A new Quinnipiac University poll shows Clinton up five points overall -- a number that is close to her average lead in the Real Clear Politics average and is four points bigger than her one-point lead in a Quinnipiac poll conducted just before the debate.
The big reason she's extended her lead: Independent voters. In the Q poll conducted Sept. 22-25, Trump led them by 7 points, 42-35, and in a poll two weeks prior, he led them by 5.
But in the new poll, conducted Monday through Wednesday of this week, Clinton has asserted a 14-point lead among this previously Trump-friendly group, 46-32.
And if you exclude third-party candidates, Clinton has turned a four-point deficit before the debate into a 20-point lead, 57-37 -- a net shift of 24 points.
Those numbers echo what we saw from CNN/Opinion Research polling earlier this week. After showing Trump leading independents by 20 points in early September, Clinton took a 7-point lead, 44-37, in a poll conducted late last week and through the weekend.
And again, the shift is bigger if you exclude third-party candidates, from a 21-point Trump lead (55-34) to a 9-point Clinton lead (50-41). That's a net shift of 30 points.
It's worth noting here that crosstabs like this -- and especially those measuring independents -- have a way of bouncing around a lot in polls of the presidential race. These are the two high-quality polls we have right now that offer direct comparisons to before the debate, and they both show similarly big shifts. But we'll have to away more data to see if it holds. (Update: Polling done by the Public Religion Research Institute and The Atlantic shows Trump still leads Clinton by 8 points among independents. He led by 9 points before the debate. This poll includes smaller samples, though, including among independents.)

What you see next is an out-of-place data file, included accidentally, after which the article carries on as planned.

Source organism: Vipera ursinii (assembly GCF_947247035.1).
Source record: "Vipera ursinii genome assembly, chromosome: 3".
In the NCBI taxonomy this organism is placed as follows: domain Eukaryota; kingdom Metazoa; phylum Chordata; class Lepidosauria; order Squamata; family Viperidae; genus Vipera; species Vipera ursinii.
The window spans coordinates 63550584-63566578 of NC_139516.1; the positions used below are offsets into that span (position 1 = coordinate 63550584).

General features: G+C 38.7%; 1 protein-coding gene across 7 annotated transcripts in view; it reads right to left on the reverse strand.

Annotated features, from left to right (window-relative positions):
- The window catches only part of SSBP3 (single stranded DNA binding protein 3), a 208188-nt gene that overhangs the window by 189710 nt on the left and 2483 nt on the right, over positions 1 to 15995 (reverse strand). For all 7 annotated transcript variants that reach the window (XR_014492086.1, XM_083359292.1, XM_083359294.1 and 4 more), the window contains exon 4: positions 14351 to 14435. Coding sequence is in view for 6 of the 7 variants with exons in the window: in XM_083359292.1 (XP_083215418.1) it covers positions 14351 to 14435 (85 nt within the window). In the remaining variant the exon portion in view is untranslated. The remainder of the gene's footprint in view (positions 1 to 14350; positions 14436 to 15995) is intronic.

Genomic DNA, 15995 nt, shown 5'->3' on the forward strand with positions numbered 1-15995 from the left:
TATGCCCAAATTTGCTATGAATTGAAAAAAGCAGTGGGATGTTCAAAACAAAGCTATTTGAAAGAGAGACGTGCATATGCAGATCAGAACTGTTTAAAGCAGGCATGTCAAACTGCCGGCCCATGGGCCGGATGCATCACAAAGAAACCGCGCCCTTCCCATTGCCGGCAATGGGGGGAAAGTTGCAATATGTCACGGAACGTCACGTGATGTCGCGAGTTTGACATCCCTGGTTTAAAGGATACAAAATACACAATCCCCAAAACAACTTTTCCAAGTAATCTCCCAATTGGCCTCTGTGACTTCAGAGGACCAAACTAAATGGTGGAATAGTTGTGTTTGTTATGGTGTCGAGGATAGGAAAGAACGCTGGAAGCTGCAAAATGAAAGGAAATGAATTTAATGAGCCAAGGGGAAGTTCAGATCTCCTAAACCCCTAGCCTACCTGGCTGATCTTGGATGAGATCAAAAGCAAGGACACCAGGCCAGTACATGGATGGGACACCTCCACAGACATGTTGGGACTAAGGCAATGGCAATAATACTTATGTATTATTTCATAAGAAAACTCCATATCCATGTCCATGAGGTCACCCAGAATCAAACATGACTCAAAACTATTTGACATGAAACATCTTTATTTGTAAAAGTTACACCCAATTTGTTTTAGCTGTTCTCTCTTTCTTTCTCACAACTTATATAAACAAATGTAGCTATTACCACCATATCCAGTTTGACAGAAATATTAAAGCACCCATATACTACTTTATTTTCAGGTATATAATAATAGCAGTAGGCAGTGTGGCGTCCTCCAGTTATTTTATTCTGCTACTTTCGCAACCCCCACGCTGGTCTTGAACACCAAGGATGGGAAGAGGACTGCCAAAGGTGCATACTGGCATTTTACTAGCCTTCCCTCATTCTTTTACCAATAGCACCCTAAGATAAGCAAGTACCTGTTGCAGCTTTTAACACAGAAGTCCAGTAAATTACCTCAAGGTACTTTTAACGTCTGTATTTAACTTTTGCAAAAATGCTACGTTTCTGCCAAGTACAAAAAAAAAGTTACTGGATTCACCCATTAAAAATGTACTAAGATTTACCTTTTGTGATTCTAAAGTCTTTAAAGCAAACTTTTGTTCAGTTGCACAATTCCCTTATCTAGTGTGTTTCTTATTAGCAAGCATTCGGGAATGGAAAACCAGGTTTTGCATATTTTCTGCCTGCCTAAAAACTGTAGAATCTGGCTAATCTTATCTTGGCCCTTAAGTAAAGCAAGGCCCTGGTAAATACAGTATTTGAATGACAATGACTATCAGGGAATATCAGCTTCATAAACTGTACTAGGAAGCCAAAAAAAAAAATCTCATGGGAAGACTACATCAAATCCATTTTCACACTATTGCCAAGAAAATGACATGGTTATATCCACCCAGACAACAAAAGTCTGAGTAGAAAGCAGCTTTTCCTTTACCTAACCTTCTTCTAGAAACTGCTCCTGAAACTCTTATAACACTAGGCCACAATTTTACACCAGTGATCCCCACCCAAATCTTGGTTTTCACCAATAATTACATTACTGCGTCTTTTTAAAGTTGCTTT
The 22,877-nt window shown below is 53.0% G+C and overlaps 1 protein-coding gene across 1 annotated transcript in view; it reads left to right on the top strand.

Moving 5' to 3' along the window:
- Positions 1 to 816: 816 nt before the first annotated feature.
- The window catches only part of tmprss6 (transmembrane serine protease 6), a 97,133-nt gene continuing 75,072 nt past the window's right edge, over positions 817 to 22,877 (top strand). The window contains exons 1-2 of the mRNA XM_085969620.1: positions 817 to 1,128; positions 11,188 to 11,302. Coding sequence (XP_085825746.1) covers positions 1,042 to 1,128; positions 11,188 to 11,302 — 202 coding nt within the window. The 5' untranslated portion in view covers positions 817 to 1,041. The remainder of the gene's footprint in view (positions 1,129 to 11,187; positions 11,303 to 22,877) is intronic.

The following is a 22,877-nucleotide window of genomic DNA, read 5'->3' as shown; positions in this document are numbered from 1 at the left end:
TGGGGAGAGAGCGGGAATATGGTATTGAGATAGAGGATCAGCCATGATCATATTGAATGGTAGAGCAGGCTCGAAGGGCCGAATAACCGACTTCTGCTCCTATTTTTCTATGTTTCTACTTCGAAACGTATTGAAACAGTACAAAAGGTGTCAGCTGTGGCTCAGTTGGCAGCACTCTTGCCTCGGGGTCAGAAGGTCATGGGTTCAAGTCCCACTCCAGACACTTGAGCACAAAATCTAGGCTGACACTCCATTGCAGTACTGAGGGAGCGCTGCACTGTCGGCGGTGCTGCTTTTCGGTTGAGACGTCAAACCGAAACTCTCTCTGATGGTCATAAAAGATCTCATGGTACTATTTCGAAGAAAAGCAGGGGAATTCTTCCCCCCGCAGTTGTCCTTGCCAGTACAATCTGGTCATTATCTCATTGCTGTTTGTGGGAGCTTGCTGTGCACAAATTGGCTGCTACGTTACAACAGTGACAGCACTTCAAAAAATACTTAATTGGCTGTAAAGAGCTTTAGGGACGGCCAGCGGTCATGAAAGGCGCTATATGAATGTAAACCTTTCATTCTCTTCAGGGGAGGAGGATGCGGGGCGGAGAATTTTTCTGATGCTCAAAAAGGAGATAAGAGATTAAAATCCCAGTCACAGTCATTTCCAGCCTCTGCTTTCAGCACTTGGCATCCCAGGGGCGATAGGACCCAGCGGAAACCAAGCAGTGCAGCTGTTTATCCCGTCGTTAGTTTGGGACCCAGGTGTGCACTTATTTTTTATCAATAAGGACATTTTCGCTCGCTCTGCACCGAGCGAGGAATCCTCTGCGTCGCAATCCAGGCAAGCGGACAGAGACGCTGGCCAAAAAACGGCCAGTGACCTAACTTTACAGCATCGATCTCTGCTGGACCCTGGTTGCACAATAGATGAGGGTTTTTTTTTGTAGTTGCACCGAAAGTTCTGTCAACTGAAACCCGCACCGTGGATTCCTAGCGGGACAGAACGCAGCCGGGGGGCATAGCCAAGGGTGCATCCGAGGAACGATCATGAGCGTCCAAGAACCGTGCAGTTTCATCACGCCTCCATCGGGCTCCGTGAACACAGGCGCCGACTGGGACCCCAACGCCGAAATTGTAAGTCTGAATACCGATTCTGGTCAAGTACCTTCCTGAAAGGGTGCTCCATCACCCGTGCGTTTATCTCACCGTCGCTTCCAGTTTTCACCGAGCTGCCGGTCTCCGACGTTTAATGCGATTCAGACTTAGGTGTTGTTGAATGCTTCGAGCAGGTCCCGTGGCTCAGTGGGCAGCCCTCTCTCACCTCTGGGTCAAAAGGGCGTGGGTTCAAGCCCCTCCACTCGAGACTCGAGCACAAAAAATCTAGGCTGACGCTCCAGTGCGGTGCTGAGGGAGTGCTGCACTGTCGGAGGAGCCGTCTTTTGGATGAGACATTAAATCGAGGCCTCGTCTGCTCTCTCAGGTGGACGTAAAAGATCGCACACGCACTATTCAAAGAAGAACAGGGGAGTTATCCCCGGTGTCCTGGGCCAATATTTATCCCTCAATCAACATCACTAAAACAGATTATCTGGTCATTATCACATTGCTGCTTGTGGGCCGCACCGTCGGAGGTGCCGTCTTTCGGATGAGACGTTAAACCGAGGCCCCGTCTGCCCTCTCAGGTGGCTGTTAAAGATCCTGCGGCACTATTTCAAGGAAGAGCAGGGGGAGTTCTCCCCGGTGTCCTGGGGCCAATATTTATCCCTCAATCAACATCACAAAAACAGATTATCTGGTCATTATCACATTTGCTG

At the same time, the idea that Trump would lose ground with independents is precisely what Republicans are worried about at this point, after a week in which the Clinton campaign has successfully baited him into making a series of ill-advised comments about former Miss Universe Alicia Machado. Trump also speculated about the Clintons' marriage and was otherwise just plain erratic.
And as the New York Times's Jonathan Martin and Alexander Burns wrote earlier this week, internal polling was already showing independents heading for the hills:
But private polling by both parties shows an even more precipitous drop, especially among independent voters, moderate Republicans and women, according to a dozen strategists from both parties who spoke on the condition of anonymity because the data was confidential.
Liesl Hickey, a Republican strategist involved in several House races in swing states, said she was dismayed by a sudden exodus of independent voters in more diverse parts of the country.
“They are really starting to pull away from Trump,” said Ms. Hickey, describing his soaring unpopularity with independents as entering “uncharted territory.”
The apparent shift toward Clinton among independent voters just isn't something Trump can sustain. Given there are more registered Democrats than Republican in American elections, Republicans generally must win independent voters in order to even have a chance. Back in 2012, for instance, Mitt Romney won independents by 5 points even as he lost the race overall by 4.
In other words, if the independent numbers in these two polls hold up, it's going to be very, very difficult for Trump to win.